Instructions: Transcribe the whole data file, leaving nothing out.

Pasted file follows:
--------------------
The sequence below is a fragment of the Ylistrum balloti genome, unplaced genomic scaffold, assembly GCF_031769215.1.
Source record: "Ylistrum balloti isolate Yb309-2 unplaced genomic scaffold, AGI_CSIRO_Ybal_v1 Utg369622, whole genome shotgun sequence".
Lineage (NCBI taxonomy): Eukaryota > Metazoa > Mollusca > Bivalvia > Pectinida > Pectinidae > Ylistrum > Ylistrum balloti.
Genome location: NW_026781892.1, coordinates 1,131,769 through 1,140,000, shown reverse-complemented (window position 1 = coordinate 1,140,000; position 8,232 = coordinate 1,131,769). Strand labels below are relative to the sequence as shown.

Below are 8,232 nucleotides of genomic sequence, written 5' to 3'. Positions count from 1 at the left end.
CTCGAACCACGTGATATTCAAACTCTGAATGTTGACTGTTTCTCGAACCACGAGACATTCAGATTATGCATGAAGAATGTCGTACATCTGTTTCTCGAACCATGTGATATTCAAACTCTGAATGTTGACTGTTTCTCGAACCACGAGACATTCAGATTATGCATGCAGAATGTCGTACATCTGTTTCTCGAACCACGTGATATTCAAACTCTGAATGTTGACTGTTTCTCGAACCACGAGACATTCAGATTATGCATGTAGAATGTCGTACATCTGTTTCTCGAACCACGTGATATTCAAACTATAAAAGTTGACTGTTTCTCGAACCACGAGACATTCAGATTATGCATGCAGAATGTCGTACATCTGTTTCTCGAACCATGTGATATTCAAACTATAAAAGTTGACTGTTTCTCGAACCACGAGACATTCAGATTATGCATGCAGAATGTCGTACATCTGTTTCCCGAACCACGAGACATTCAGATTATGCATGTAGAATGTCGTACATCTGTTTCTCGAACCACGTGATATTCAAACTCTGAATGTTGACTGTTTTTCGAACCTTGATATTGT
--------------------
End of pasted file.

The sequence below is a fragment of the Ylistrum balloti genome, unplaced genomic scaffold, assembly GCF_031769215.1.
Source record: "Ylistrum balloti isolate Yb309-2 unplaced genomic scaffold, AGI_CSIRO_Ybal_v1 Utg369622, whole genome shotgun sequence".
Lineage (NCBI taxonomy): Eukaryota > Metazoa > Mollusca > Bivalvia > Pectinida > Pectinidae > Ylistrum > Ylistrum balloti.
Genome location: NW_026781892.1, coordinates 1,131,769 through 1,140,000, shown reverse-complemented (window position 1 = coordinate 1,140,000; position 8,232 = coordinate 1,131,769). Strand labels below are relative to the sequence as shown.

Below are 8,232 nucleotides of genomic sequence, written 5' to 3'. Positions count from 1 at the left end.
CTCGAACCACGTGATATTCAAACTCTGAATGTTGACTGTTTCTCGAACCACGAGACATTCAGATTATGCATGAAGAATGTCGTACATCTGTTTCTCGAACCATGTGATATTCAAACTCTGAATGTTGACTGTTTCTCGAACCACGAGACATTCAGATTATGCATGCAGAATGTCGTACATCTGTTTCTCGAACCACGTGATATTCAAACTCTGAATGTTGACTGTTTCTCGAACCACGAGACATTCAGATTATGCATGTAGAATGTCGTACATCTGTTTCTCGAACCACGTGATATTCAAACTATAAAAGTTGACTGTTTCTCGAACCACGAGACATTCAGATTATGCATGCAGAATGTCGTACATCTGTTTCTCGAACCATGTGATATTCAAACTATAAAAGTTGACTGTTTCTCGAACCACGAGACATTCAGATTATGCATGCAGAATGTCGTACATCTGTTTCCCGAACCACGAGACATTCAGATTATGCATGTAGAATGTCGTACATCTGTTTCTCGAACCACGTGATATTCAAACTCTGAATGTTGACTGTTTTTCGAACCTTGATATTGT